Ep. 7 Generating Revenue Through Open Source, with Todd Lewis
Todd has been creating and building open source conferences, events and communities for more than 10 years, and working in the technology industry for more than 15. He created and now chairs All Things Open, the largest open source/tech/web event in the U.S, as well as the Open Source 101 event series. In addition, he’s served as an advisor for multiple other events around the country you’ve probably heard of.
If you are interested in hosting an event or generating revenue through open source, this episode is definitely for you. Thanks for tuning in to Develomentor!
Today, we are joined by Todd Lewis, a technology advocate, community builder and entrepreneur. Todd has organized some of the biggest open source technology conferences in the United States over the last decade, including All Things Open, Great Wide Open, and POSSCON. Each event has attracted thousands of attendees from all over the world and nearly every major technology company in the country regularly participates. Todd is a strong believer in open source technology and expects it to be a dominant approach/methodology going forward.
Todd started his career working for an internet company in 1999 before the bubble burst. He has since worked with large consulting firms, Fortune 500 companies, a technology nonprofit and his own consulting company. Learn about other technology careers here!
Todd’s mission to share knowledge and create opportunities for other people is truly inspiring. So, tune in as we explore what goes into creating great and successful technology conferences as well as some major challenges and obstacles to look out for. Enjoy!
[1:22] Todd’s journey to become a technology advocate, community builder and entrepreneur
[8:44] Todd as a technology conference producer
[11:33] A peek into All Things Open
[13:50] What goes into planning a technology conference?
[22:17] Education and generating revenue through open source
[28:04] Major challenges and obstacle in the technology conference industry
[36:15] Advice for aspiring technology conference producers
“It really has not been that long ago when computers were really expensive, so I didn’t have access to a computer until I got to college.”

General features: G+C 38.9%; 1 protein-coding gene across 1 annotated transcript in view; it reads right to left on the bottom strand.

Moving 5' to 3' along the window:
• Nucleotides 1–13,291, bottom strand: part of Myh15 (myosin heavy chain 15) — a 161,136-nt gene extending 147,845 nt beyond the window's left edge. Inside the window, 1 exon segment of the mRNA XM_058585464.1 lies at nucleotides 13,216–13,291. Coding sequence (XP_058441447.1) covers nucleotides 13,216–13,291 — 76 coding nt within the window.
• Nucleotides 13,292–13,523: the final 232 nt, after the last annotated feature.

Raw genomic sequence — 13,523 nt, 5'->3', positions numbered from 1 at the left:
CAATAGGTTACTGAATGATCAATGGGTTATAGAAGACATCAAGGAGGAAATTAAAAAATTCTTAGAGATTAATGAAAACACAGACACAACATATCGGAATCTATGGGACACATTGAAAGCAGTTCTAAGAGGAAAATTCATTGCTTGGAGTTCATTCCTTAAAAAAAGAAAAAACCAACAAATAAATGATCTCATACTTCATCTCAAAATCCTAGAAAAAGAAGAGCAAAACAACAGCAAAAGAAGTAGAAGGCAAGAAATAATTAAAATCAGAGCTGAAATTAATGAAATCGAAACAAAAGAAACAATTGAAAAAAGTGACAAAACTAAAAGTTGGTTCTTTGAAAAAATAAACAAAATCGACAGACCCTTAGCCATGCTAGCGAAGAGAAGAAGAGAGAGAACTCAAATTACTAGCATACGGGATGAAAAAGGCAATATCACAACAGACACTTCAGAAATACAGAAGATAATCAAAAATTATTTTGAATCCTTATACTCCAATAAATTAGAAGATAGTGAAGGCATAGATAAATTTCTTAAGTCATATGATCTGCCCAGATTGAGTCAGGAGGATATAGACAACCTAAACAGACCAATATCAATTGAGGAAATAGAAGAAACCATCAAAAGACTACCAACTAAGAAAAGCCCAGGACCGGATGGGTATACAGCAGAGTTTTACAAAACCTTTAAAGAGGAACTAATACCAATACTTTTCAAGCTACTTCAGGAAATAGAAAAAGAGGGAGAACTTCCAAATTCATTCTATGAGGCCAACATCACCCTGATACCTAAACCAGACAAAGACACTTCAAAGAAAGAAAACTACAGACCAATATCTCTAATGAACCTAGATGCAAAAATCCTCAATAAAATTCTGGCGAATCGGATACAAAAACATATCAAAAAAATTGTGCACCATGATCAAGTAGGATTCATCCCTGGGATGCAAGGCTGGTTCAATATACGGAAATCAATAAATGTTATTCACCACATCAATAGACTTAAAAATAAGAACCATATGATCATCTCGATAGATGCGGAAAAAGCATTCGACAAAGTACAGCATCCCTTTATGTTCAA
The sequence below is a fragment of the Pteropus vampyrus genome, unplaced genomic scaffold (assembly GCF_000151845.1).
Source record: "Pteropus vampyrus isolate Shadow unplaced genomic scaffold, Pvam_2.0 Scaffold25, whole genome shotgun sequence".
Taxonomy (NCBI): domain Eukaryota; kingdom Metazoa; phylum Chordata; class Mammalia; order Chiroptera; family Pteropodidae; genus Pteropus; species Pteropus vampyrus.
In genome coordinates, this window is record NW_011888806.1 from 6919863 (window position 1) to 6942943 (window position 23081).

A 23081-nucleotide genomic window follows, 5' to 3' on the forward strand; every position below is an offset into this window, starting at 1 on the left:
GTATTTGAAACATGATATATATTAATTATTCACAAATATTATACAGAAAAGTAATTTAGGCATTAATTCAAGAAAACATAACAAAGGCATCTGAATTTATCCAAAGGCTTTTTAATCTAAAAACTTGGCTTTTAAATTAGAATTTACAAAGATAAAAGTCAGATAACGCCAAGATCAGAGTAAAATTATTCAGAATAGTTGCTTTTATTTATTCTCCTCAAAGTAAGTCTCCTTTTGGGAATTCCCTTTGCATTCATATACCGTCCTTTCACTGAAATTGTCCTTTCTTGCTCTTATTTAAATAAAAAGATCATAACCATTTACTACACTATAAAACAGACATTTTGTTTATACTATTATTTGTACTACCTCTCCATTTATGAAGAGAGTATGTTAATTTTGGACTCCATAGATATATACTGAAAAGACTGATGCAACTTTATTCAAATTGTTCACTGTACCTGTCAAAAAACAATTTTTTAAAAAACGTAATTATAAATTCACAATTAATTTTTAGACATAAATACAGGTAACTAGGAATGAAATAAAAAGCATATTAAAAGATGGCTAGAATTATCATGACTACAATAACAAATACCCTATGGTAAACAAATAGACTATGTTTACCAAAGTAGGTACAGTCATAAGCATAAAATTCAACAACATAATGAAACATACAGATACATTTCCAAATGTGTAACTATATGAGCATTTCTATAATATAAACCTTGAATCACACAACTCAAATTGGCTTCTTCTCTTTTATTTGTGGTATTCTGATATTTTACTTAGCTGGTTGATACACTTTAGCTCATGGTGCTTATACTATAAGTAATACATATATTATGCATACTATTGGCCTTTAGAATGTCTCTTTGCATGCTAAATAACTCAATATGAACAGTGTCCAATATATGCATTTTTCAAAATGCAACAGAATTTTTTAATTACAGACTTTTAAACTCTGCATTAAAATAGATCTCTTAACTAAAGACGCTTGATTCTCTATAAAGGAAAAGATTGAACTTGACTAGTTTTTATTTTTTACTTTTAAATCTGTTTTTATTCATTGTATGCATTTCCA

“I really made it a point to take on roles and jobs that allowed me to learn as much as I could as fast as possible.”
“It was a tough start (coming) from a great family. But in no way, shape or form was I introduced to technology at an early age… I had to learn it on my own.”
“I don’t under any way, shape or form consider myself a programmer.”
“Part of putting on great events is that you really have to have a foundational understanding of the technology because content is so important.”
“Most applications or most technology are used by regular people, so you sort of have to know how it applies and to relate that to non technical people.”
“I’ve always had the desire to educate… because I didn’t have anyone showing me the way.”
“You don’t know what you don’t know and you can’t hold that against someone. That is why education awareness and exposure to things in life are really important.”
What are people missing about open source?
“At All Things Open, we focus on things like the business aspect of open source. That is something that is often overlooked and frankly that is something that is not understood by a lot of people, even people in the industry.”
“I think everyone really has to ask themselves ‘why would I even do an event?’ and answer the question very honestly because from that question, everything else follows.”
“You have to be comfortable with working in changing conditions… because this (technology industry) is not a static environment at all. It is extremely dynamic.”